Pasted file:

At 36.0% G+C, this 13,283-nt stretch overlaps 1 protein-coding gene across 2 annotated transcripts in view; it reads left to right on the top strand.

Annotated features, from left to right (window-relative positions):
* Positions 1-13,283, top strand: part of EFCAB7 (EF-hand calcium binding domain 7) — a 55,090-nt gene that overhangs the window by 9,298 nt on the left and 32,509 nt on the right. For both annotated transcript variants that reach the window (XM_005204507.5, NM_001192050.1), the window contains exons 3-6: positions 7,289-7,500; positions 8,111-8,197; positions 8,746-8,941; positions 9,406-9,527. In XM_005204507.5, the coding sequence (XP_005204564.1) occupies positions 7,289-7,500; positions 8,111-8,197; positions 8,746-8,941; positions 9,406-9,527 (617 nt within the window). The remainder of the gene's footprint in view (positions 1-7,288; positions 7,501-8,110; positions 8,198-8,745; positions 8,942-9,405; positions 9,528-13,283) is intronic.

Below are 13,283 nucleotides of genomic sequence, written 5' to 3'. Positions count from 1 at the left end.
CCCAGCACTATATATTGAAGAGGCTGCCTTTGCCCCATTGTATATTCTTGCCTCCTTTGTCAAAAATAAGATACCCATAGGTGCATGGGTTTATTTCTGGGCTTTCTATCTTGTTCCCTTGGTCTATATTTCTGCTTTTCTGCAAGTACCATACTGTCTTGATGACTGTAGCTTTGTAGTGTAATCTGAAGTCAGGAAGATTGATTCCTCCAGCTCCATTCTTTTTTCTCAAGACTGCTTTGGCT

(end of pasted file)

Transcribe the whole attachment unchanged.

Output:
At 36.0% G+C, this 13,283-nt stretch overlaps 1 protein-coding gene across 2 annotated transcripts in view; it reads left to right on the top strand.

Annotated features, from left to right (window-relative positions):
* Positions 1-13,283, top strand: part of EFCAB7 (EF-hand calcium binding domain 7) — a 55,090-nt gene that overhangs the window by 9,298 nt on the left and 32,509 nt on the right. For both annotated transcript variants that reach the window (XM_005204507.5, NM_001192050.1), the window contains exons 3-6: positions 7,289-7,500; positions 8,111-8,197; positions 8,746-8,941; positions 9,406-9,527. In XM_005204507.5, the coding sequence (XP_005204564.1) occupies positions 7,289-7,500; positions 8,111-8,197; positions 8,746-8,941; positions 9,406-9,527 (617 nt within the window). The remainder of the gene's footprint in view (positions 1-7,288; positions 7,501-8,110; positions 8,198-8,745; positions 8,942-9,405; positions 9,528-13,283) is intronic.

Below are 13,283 nucleotides of genomic sequence, written 5' to 3'. Positions count from 1 at the left end.
CCCAGCACTATATATTGAAGAGGCTGCCTTTGCCCCATTGTATATTCTTGCCTCCTTTGTCAAAAATAAGATACCCATAGGTGCATGGGTTTATTTCTGGGCTTTCTATCTTGTTCCCTTGGTCTATATTTCTGCTTTTCTGCAAGTACCATACTGTCTTGATGACTGTAGCTTTGTAGTGTAATCTGAAGTCAGGAAGATTGATTCCTCCAGCTCCATTCTTTTTTCTCAAGACTGCTTTGGCT